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FIFTY SHADES LIGHTER THAN GREY
- How women and anti-heroes, crusaders and policemen have fared in around 100 years of Bollywood

Critics and fans of the Hindi film industry — Indian cinema reportedly turns 100 this year — have often wrongly credited Shah Rukh Khan with pioneering the concept of the anti-hero in such films as Baazigar and Darr. Khan plays a murderer and a slightly unhinged lover, respectively, in these two films. This error could be attributed to their poor reading of Bollywood’s history and its cultural politics. Even if we were to set aside Guru Dutt and Amitabh Bachchan, and just take Dev Anand and Sunil Dutt, these two luminaries had popularized the man with grey shades much earlier in a string of films in the 1960s and 1970s. For instance, in Teen Deviyan (1965), Dev Anand romances three women in a clever depiction of a man exercising his choice in a society, which, while retaining its feudal mores, was entering an era of unabashed consumerism. In Reshma aur Shera, Zakhmi and Paapi, Sunil Dutt, like Bachchan in the iconic Deewaar, portrayed the figure of the crusader — a strange amalgamation of the good and the bad — who takes on the mantle of fighting the establishment from the margins.

The anti-hero has, in keeping with India’s changing social, cultural and political landscapes, remained complicatedly fluid. But there is an important difference between the roles essayed by Shah Rukh Khan in the 1990s and the earlier depictions of the anti-hero. The men portrayed by Amitabh Bachchan, Sunil Dutt and Dev Anand were products of a cinematic imagination that continued to remain under the shadow of Nehruvian socialism. Hence the hero, often a resident of the periphery — a migrant, a dacoit or a member of the underworld — chooses to retaliate against State and society to bring justice to other, equally unfortunate, members of the underclass.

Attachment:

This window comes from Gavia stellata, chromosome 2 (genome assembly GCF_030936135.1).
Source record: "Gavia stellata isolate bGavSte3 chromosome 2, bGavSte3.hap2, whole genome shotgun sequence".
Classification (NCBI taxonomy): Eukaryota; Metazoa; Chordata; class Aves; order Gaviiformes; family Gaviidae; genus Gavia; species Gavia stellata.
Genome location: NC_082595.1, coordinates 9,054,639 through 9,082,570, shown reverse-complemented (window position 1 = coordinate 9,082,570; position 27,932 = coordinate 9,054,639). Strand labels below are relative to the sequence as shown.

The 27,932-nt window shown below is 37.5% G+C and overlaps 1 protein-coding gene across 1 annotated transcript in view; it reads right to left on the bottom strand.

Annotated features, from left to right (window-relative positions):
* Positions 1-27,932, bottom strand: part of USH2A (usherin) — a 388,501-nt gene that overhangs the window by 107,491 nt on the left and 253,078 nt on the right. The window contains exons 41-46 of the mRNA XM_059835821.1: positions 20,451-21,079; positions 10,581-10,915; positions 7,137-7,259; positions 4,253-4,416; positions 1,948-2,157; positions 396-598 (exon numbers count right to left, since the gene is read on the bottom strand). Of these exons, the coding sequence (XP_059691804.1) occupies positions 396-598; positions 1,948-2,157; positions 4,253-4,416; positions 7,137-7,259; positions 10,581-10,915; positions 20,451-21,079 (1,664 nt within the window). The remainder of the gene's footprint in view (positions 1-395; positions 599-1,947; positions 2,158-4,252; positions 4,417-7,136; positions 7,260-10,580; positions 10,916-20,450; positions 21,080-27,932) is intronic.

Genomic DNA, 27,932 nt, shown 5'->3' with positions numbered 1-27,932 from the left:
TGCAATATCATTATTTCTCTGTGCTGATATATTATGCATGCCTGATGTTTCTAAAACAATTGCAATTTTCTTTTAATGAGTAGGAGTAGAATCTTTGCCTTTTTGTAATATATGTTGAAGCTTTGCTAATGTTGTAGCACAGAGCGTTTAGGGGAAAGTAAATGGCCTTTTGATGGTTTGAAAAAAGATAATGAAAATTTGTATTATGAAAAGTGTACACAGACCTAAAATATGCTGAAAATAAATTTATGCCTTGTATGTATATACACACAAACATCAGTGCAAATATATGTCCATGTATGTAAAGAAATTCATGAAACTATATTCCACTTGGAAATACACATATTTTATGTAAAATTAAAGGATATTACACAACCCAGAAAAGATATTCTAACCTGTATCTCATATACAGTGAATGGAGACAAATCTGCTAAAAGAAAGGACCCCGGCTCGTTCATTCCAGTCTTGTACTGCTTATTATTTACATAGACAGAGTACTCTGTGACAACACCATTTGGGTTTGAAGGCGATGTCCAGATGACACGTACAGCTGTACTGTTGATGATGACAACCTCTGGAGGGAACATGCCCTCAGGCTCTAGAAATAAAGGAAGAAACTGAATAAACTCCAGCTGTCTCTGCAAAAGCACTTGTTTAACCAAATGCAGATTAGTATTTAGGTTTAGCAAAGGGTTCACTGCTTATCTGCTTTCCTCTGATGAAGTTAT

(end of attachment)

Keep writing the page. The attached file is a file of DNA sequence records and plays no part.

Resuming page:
In contrast, Khan’s characters have managed to free themselves from the baggage of a socialist crusade. Their concerns, in a decidedly globalized India, have become narrower, darker and more inward. Thus, in Darr, a stuttering, obsessive Khan torments and terrorizes the heroine, much to the delight of an audience which, while feasting on the fruits of economic liberalization, remains firmly entrenched in patriarchal practices.

However, what limits Bollywood’s attempt at exploring flawed characters to a discerning audience is the inevitable historical and sociological contextualization of such characters. More often than not, the anti-hero is seen resorting to devious means to avenge past injustices. In Baazigar, Shah Rukh Khan manages to throw Shilpa Shetty off the terrace to get even with the villain, who had usurped his father’s business empire. Bollywood thus remains distinctly uncomfortable about creating and accepting figures with innate traces of darkness. This anxiety, which has led to laboured attempts to explain the psychological traits that challenge the chaste and the desirable, indicates Bollywood’s aversion to deeper, richer explorations of the recesses of the human mind and its deviant streaks (Abhishek Bachchan’s portrayal of the ruffian who feeds off his own rage and avarice in Yuva showed glimpses of promise in this respect).

Of course, with a few exceptions, there hasn’t been a memorable anti-heroine yet because it is inconceivable for mainstream Hindi cinema to believe that women can have a mind of their own. Those who do are conveniently eliminated. Dimple Kapadia’s Tara, successful, separated and an alcoholic, in Dil Chahta Hai cannot possibly be made to live when a much younger hero falls in love with her.

What is worrying is the gradual receding of cinematic space for the anti-hero in the face of the onslaught from conscientious and conservative beefy men. (The characters of Manoj Bajpai in Gangs of Wasseypur I or Emraan Hashmi in Shanghai are, of course, exceptions). This can only indicate that at a time when much of world cinema is experimenting with unconventional ideas, India’s disapproval of depictions of greyness has got deeper.